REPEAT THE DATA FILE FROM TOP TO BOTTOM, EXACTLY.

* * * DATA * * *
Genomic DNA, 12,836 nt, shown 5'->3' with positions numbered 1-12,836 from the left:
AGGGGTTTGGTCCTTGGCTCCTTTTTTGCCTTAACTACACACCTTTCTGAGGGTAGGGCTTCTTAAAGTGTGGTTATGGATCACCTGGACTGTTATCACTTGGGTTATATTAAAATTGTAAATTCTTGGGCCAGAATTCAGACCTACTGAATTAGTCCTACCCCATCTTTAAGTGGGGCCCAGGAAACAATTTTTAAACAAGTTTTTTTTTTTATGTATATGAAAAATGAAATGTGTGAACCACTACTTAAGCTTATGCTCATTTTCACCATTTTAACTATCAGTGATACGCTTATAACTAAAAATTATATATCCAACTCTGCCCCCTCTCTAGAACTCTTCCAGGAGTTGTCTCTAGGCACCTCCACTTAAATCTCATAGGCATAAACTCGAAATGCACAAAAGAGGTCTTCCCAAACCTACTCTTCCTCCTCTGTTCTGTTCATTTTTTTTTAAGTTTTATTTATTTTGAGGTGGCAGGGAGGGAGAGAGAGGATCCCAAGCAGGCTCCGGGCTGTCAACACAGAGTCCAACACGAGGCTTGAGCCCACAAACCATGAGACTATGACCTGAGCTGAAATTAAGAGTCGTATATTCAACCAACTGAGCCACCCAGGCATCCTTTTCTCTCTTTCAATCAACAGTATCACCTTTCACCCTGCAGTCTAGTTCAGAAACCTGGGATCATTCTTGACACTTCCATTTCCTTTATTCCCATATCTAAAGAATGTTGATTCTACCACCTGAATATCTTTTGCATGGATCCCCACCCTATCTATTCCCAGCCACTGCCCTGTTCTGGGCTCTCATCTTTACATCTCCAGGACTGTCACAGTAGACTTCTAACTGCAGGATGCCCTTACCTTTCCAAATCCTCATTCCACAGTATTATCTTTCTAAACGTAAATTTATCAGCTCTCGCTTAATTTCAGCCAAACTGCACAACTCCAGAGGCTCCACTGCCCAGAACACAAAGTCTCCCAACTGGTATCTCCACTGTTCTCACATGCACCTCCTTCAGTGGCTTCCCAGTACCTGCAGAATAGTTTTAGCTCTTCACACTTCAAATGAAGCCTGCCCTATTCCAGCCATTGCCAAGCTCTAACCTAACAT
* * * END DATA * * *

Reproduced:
Genomic DNA, 12,836 nt, shown 5'->3' with positions numbered 1-12,836 from the left:
AGGGGTTTGGTCCTTGGCTCCTTTTTTGCCTTAACTACACACCTTTCTGAGGGTAGGGCTTCTTAAAGTGTGGTTATGGATCACCTGGACTGTTATCACTTGGGTTATATTAAAATTGTAAATTCTTGGGCCAGAATTCAGACCTACTGAATTAGTCCTACCCCATCTTTAAGTGGGGCCCAGGAAACAATTTTTAAACAAGTTTTTTTTTTTATGTATATGAAAAATGAAATGTGTGAACCACTACTTAAGCTTATGCTCATTTTCACCATTTTAACTATCAGTGATACGCTTATAACTAAAAATTATATATCCAACTCTGCCCCCTCTCTAGAACTCTTCCAGGAGTTGTCTCTAGGCACCTCCACTTAAATCTCATAGGCATAAACTCGAAATGCACAAAAGAGGTCTTCCCAAACCTACTCTTCCTCCTCTGTTCTGTTCATTTTTTTTTAAGTTTTATTTATTTTGAGGTGGCAGGGAGGGAGAGAGAGGATCCCAAGCAGGCTCCGGGCTGTCAACACAGAGTCCAACACGAGGCTTGAGCCCACAAACCATGAGACTATGACCTGAGCTGAAATTAAGAGTCGTATATTCAACCAACTGAGCCACCCAGGCATCCTTTTCTCTCTTTCAATCAACAGTATCACCTTTCACCCTGCAGTCTAGTTCAGAAACCTGGGATCATTCTTGACACTTCCATTTCCTTTATTCCCATATCTAAAGAATGTTGATTCTACCACCTGAATATCTTTTGCATGGATCCCCACCCTATCTATTCCCAGCCACTGCCCTGTTCTGGGCTCTCATCTTTACATCTCCAGGACTGTCACAGTAGACTTCTAACTGCAGGATGCCCTTACCTTTCCAAATCCTCATTCCACAGTATTATCTTTCTAAACGTAAATTTATCAGCTCTCGCTTAATTTCAGCCAAACTGCACAACTCCAGAGGCTCCACTGCCCAGAACACAAAGTCTCCCAACTGGTATCTCCACTGTTCTCACATGCACCTCCTTCAGTGGCTTCCCAGTACCTGCAGAATAGTTTTAGCTCTTCACACTTCAAATGAAGCCTGCCCTATTCCAGCCATTGCCAAGCTCTAACCTAACAT